Going on sales appointments

Discussion in 'General Discussion' started by Millz, Jan 14, 2008.

  1. Millz

    Millz LGB Staff Member V.I.P.

    Is there anybody else who is in sales who has to go on these as a part of their job? This is my third year with the organization and the first year I am required to go out on sales calls. I am given a list of zip codes and have to make cold calls and see if people will meet with me to talk about our programs. I'm not exactly a big fan of doing these and since I'm new with them, it is going to be pretty intimidating I think at the beginning.

    Anybody who's done these before have any advice?

  2. Mirage

    Mirage Administrator Staff Member V.I.P.

    You should watch "The Office: Sales Training".

    Actually scratch that. It will only discourage you. :D Seriously though, I've been in sales off and on for many years now. It's really about selling the client on you. If they don't think you know what you are talking about, then it won't matter how well you say it.

    If you are meeting with them in person then that's even better. You have to think that by agreeing to a meeting they are already open to the idea of your product or service. You just have to relax and be yourself with them, professionally speaking of course. Don't act like you HAVE to make the sale or they will be able to see that. Just be upfront, personal, and friendly with them.

    When they ask questions don't take it as an offensive maneuver on their part. A lot of people get defensive when people ask questions during a sales call. The answer is really just to give them the answer, in plain terms and as easy to understand as possible. Don't baby your answer or talk down to them, but instead feel them out and get an idea of where they are coming from. That way you can more easily level with them.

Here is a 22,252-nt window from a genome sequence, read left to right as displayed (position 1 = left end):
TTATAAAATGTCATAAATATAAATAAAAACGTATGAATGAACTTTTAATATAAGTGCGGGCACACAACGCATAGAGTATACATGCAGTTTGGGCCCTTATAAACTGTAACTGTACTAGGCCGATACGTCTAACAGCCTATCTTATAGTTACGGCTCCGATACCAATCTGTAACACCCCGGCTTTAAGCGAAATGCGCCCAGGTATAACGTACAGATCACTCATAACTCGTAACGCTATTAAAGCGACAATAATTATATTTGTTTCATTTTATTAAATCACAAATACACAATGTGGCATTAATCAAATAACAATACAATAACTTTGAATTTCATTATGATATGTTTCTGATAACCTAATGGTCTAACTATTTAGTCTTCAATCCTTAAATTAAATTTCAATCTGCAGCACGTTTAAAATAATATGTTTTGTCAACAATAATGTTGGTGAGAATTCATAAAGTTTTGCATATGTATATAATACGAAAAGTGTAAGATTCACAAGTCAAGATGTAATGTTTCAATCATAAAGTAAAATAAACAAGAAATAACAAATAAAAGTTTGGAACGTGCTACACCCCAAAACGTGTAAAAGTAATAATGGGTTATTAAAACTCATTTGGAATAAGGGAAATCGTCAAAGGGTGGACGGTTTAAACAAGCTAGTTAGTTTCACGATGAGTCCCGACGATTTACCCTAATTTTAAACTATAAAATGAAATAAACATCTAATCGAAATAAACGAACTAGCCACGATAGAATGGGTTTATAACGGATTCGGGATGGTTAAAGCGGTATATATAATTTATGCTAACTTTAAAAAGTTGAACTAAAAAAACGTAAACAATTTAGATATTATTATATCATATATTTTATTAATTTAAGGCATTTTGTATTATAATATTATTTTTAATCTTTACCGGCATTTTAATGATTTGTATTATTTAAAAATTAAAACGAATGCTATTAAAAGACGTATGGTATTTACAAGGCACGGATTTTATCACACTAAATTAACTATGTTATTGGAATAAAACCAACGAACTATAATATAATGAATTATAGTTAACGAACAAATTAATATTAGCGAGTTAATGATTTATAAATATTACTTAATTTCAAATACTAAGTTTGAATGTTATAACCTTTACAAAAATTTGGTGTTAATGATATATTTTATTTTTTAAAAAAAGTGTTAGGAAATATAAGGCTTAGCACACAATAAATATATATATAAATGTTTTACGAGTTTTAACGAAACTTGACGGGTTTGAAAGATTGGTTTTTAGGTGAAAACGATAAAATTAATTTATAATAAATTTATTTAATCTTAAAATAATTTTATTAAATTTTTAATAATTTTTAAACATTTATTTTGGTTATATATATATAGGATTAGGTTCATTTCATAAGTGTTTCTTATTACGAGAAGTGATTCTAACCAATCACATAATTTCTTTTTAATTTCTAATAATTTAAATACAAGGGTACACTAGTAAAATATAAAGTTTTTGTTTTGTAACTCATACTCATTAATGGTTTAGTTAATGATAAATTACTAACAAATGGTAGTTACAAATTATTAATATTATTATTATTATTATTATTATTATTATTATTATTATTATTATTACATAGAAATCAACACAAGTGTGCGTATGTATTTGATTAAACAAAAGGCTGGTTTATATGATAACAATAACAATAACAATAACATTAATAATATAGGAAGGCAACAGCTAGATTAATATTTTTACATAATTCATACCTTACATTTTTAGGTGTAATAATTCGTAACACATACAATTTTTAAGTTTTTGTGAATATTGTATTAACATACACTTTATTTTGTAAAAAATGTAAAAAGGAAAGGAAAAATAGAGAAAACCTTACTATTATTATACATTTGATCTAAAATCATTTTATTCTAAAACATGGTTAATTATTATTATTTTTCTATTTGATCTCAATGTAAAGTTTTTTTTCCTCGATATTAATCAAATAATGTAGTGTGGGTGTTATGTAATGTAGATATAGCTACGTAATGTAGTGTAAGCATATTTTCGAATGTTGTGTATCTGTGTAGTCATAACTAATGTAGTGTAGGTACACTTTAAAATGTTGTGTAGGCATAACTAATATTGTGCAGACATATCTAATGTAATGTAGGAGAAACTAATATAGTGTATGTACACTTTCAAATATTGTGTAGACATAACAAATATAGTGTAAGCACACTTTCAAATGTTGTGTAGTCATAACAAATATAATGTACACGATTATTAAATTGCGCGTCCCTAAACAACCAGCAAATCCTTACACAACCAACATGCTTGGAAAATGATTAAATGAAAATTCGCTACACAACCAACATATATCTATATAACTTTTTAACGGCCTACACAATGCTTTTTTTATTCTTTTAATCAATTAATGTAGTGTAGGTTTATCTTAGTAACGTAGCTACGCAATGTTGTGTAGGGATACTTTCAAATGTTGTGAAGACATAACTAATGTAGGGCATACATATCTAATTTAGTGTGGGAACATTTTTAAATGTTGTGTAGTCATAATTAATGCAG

Most importantly, if things are going well and it comes time to ask for the sale. Ask for it. If you wait around for them to tell you that they want to buy you might be there all day. Say what needs to be said and then ask for the sale.

    And I've done all types of sales from telemarketing, in person, retail, vc meetings, the works. It's not the easiest work at first, but once you get a feel for it you will become more comfortable.
  3. Millz

    Millz LGB Staff Member V.I.P.

    Thanks for the advice Hybrix. That's some good stuff right there.

    The part I think I'll struggle with the most is the initial calling process. Ironing out call after call and getting so many no's is going to be hard to handle but I'll have to just keep plugging away until I get where I need to be
  4. Mirage

    Mirage Administrator Staff Member V.I.P.

    Well the trick is to remember that each person you talk to has no clue whether or not the person before said yes or no. Just because they said no doesn't mean the next person will.

    Not to mention the fact that you'll hear no more than you hear yes. It's just the nature of the business.
  5. Jeanie

    Jeanie still nobody's bitch V.I.P. Lifetime

    I did sales for a while. I worked at the local visitor's bureau and I had to sell memberships. They key is believing in what you are selling, which I assume you do.
  6. EXQEX9

    EXQEX9 Yep.

    If I understand your problem correctly, and please corect me if im wrong, your nervus about calling people because you fear them saying no.

    It may be, and I couldnt say for sure unless I spoke with you in length, that you subconciously fear the minor rejection of someone refusing your product/service.

    Rejection is the keyword.

    I think all you have to do is remember that these people you call are strangers and you will never see them again. I think you just have to ignore the nervs.

    I would like to point out that fact that I dont think I fully understand your situation, so if I just made a fool of myself, flame me quickly

    ; )

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